The recommendation for WD-40 comes directly from the 475 Oscilloscope Service Manual, page 4-2 under Maintenance, Cleaning, Switch Contacts, the exact passage reads "There are three recommended switch lubricants. They are Silicone Versilube (General Electric Co.), Rykon R (Standard Oil), and WD-40 (Rocket Chemical Co.)." So, while Tektronix DOES specifically recommend WD-40, it is not recommended for this use. The manual specifically says of the potentiometers in the unit "most of the potentiometers used in the 475 are permanently sealed and generally do not require periodic lubrication." Of course the period that they were considering was presumably much shorter than 50 years.

I've ordered a set of syringes and industrial needles to try either forcing some lubricant down the shaft, or into a the partially opened back end of the modular pots. I would like to order some DeoxIT to use in place of WD-40, but the range of options, and CAIG's claims for the product, give me pause.

I'm not too worried about using WD-40 on the unit in general, and I'm not terribly concerned with preserving these specific three pots, as there appear to be readily available replacement units at reasonable prices (I am going to order a full set of replacements for these three pots under any circumstance. The channel #1 vertical position pot can be easily replaced without even removing the vertical input board from the unit, and that is the one that is giving me the most trouble. The channel #2 vertical position pot is not as troublesome, and I don't use the beam intensity adjustment, which is the one with most serious problems, nearly as often as I do the vertical position adjustments).


Re: Troubleshooting an old Tek 475

 

Okay, I'm not nearly qualified to understand what C1059 was doing in the sweep generation circuit, I mean I can trace out what it's connected to, but my EE fluency ends with "which way to Kirchoff Cafe" and "My hovercraft is full of eels." The failed part still appears to act like a capacitor (in the 200nF range), at least from what my multimeter can tell (I don't have an ECR meter or a working comparator bridge to check it any real way). Whatever the case, it was clearly the culprit in disabling the horizontal sweep. I suppose it also may have been distorting the timebase, but even before this failure the timebase wasn't off by more than a few percent (if that, as I was judging the timebase by comparison to the built-in calibrator signal, which appears to be off by 5% or more), and if C1059 played any significant part in the timebase itself then I would expect a change of an order of magnitude in C1059's value to have more than a 1% effect on the timebase.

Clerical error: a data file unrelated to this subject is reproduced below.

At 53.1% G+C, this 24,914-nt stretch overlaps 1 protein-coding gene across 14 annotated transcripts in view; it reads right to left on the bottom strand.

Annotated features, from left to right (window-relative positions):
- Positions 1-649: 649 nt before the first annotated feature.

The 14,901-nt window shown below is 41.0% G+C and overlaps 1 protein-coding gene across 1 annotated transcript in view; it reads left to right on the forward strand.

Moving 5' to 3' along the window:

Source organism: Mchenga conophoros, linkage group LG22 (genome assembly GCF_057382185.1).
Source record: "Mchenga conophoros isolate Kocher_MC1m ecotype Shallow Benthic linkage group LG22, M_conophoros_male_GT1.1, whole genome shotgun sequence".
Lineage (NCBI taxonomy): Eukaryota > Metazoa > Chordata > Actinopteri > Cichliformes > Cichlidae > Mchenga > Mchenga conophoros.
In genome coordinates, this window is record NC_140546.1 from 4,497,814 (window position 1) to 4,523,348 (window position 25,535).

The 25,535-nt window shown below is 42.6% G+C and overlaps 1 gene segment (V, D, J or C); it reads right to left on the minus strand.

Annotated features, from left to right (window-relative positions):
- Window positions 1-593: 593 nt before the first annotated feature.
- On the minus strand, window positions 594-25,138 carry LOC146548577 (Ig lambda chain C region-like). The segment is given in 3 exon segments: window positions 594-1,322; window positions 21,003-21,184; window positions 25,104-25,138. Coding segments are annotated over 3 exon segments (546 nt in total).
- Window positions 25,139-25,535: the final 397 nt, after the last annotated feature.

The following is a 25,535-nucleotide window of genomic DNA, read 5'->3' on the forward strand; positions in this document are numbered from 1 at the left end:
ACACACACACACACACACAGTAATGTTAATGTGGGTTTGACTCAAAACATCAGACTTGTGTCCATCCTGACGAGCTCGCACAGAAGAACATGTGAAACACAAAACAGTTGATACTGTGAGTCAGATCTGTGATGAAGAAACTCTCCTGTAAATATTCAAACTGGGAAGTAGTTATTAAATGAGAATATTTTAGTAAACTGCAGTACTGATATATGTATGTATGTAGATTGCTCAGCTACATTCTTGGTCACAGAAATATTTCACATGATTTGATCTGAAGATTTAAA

As it is, I checked the value of the replacement capacitor to make sure that it was within 10% of the specified value. I even ordered several replacement parts so I could select the one that was closest to 3.6uF, and both the candidates were right about 3.5uF, so I feel pretty good about the transplant not screwing up the host circuit.


Re: Clean and Lubricate Pots in Tek 475

Greg Muir
 

Eric,

I am aware that there are various camps regarding the use/not use of WD40 as a cleaner & lubricant for potentiometers. I myself shy away from it given past experiences with the behavior of this penetrant/lubricant and it’s properties over time.

There has been much said about the combination of the carrier and lubricant used in this product and its propensity to leave behind residue after the carrier evaporates. In my experience I have witness a very heavy and sticky form of oil that forms after extended periods of time.

Aside from that I adhere to products listed as being specifically formulated for electronic purposes. In many respects it is better to be safe than sorry especially if the target item is non-replaceable as those things used in legacy equipment. Granted Tek did specify (or recommend) WD40 in a couple of their documents but it was not widespread. This was possibly due to a recommendation made by one or a few individuals. Although I do not know where these recommendations were made I feel that the factory designed service lifetime has past some considerable time ago.